Pitter, patter, falls the rain
On a damp and muggy eve,
Bolts of lightning illuminate the sky,
Inviting us to see,
Our maple tree, dancing in the drizzle,
Its roots quenching their thirst,
Its green leaves look pleasantly refreshed,
So full of relief, they could burst!
For it has been a long summer,
Of heat and sweat and draught,
And all through its discomfort
Our tree valiantly fought.
And now its hardship’s come to an end,
Thanks to this unexpected shower,
The sun’s sharp rays will no longer make
Our plucky tree cower.
Earthworms, snails and frogs alike,
Splash about in the puddles,
This sudden change in weather
Has got them all befuddled!
But perplexed as they may be,
They heartily enjoy the rain,
Because at the back of their minds they aren’t sure
If or when it’ll come again…
The rain splashes on the roof
Dancing and prancing; ballet
The shrubs part, The bushes lean
All making way
For the tiny raindrops
The splatter down
All of them blue
All of them round
Oh little raindrop
Stop a little while
Tell me how your life is
How are you feeling, child??
My van. Can you even think of a better one? My driver is the best driver in the whole wide world. He buys us chewing-gums and chocolates and candies. He even brought us rings, on children’s day. He’s the best.
It was a freezing Friday morning, since it had been pouring the whole night. I was dressing up while my sister was busy snoozing in bed. I wish I was like her and had high temperature fever. I was kind of jealous, too. She was getting all the attention and I was left alone in a corner to cry, laugh, party, paint or dance by myself, or so I thought. I buttoned up my T-shirt, and put on my pinafore. I dashed out of y room, grabbing my schoolbag, as I heard my drier’s horn. Between gulps of my milk, I waved and shouted goodbye to my parents, My sister and Feni, my pup.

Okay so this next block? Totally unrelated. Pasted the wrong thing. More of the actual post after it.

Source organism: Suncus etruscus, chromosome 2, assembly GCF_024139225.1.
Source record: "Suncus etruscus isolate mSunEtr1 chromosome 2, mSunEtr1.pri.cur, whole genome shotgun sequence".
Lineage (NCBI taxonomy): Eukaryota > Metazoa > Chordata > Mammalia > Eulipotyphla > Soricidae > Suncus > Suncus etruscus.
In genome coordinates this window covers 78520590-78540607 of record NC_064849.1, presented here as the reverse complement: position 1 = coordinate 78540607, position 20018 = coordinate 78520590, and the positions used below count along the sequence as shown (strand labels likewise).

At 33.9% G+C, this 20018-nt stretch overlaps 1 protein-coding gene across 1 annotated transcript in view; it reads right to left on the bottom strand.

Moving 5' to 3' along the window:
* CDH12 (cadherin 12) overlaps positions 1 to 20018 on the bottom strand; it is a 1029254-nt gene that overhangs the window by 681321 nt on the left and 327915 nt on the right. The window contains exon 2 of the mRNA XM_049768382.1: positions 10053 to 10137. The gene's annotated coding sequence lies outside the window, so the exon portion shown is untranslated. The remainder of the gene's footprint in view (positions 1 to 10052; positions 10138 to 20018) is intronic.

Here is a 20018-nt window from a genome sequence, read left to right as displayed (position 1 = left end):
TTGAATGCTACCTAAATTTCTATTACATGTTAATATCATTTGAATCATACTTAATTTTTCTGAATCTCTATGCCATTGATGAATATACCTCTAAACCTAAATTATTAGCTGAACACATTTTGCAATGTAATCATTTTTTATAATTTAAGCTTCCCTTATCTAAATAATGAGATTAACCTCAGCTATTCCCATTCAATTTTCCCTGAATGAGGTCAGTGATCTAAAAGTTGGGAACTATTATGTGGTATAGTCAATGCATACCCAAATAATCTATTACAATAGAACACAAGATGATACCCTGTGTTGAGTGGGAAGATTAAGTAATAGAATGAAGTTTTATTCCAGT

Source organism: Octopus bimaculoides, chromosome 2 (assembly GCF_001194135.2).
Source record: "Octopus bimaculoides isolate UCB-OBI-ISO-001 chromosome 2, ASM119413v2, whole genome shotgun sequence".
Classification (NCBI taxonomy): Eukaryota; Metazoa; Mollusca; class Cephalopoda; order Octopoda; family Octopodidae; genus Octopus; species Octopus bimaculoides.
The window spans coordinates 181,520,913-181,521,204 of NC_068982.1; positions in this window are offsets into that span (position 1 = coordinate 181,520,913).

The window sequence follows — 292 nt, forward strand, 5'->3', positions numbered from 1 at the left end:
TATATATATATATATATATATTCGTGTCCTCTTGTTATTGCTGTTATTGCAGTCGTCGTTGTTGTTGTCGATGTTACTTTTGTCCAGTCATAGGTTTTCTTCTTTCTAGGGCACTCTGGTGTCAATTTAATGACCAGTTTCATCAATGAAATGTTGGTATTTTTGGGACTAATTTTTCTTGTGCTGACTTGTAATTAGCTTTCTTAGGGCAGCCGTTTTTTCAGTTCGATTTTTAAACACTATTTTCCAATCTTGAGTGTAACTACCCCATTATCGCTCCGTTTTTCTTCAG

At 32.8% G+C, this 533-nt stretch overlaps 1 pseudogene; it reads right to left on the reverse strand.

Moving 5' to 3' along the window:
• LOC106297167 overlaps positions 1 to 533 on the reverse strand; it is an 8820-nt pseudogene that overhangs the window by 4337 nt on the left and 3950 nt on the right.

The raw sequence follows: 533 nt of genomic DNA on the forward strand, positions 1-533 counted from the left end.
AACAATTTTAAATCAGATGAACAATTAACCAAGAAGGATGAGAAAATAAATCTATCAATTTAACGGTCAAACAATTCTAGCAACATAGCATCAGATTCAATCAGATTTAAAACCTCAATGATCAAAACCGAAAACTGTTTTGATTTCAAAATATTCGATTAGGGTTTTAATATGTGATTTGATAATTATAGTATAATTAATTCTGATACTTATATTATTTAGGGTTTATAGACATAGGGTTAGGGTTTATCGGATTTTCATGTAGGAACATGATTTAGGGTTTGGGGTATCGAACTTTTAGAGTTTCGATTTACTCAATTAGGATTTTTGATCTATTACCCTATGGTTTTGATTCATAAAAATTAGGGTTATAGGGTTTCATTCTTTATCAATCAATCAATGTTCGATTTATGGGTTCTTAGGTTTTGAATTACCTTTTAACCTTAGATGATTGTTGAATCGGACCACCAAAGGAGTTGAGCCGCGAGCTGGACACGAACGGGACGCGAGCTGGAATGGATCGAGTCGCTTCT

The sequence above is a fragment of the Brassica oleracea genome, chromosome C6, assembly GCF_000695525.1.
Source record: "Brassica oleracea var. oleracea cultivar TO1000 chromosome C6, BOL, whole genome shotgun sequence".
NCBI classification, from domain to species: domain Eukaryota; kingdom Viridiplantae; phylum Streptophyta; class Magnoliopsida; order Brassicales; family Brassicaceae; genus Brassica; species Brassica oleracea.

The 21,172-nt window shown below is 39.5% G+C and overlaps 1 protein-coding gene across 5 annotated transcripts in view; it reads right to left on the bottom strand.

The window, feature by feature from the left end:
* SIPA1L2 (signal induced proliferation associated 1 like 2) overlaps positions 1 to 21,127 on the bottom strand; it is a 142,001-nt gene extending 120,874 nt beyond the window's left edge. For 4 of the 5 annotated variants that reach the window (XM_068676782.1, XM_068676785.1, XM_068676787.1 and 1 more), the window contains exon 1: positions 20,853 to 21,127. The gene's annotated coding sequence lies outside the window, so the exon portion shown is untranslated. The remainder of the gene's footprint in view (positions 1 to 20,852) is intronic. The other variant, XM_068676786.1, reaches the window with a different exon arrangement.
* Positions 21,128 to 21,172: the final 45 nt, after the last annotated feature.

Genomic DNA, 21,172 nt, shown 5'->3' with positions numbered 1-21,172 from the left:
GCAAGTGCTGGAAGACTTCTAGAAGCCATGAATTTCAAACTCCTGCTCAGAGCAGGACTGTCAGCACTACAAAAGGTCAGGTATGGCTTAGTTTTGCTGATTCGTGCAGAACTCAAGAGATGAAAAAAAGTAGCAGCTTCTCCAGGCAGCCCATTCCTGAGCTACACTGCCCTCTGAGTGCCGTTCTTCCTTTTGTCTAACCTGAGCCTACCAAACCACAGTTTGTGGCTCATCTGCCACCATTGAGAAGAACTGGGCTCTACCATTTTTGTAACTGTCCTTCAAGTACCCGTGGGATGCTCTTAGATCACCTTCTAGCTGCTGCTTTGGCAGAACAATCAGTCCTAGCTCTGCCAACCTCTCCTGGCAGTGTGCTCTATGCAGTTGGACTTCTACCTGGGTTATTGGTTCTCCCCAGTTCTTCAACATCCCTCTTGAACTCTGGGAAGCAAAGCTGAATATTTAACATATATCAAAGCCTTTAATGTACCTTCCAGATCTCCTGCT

My driver, Zafar uncle, took my bag, kept it in the boot. I greeted my van mates and entered it. Soon we were zooming past the trees, houses and roads. We soon picked up the last child and headed to school. As I ran up the stairs, the bell rang. ‘Just in time!’ I thought to myself. ‘Teacher, please may I come in.’ I chanted as I reached my class. My teacher nodded her head, and I walked to my desk.
In the middle of the first or second period, while we were going through the current English lesson, ‘Trapped”, a boy’s uncle came to collect him. But in the end the boy didn’t go home, and he was very, extremely disappointed. ‘But why would you want to go home when all your friends would be at school?’ asked my teacher. The boy didn’t reply.
At our first break, after three periods, while I was eating my tiffin-box, my van mate, Diela Dias, shouted to me. ‘Zafar uncle’s waiting for us downstairs. Quickly pack your bag and come. There’s going to be a heavy downpour,and he wants us to reach home before that.’ I didn’t understand anything since There was so much noise going on in my class and I couldn’t hear her. But, I did know that I had to pack my bag and head downstairs.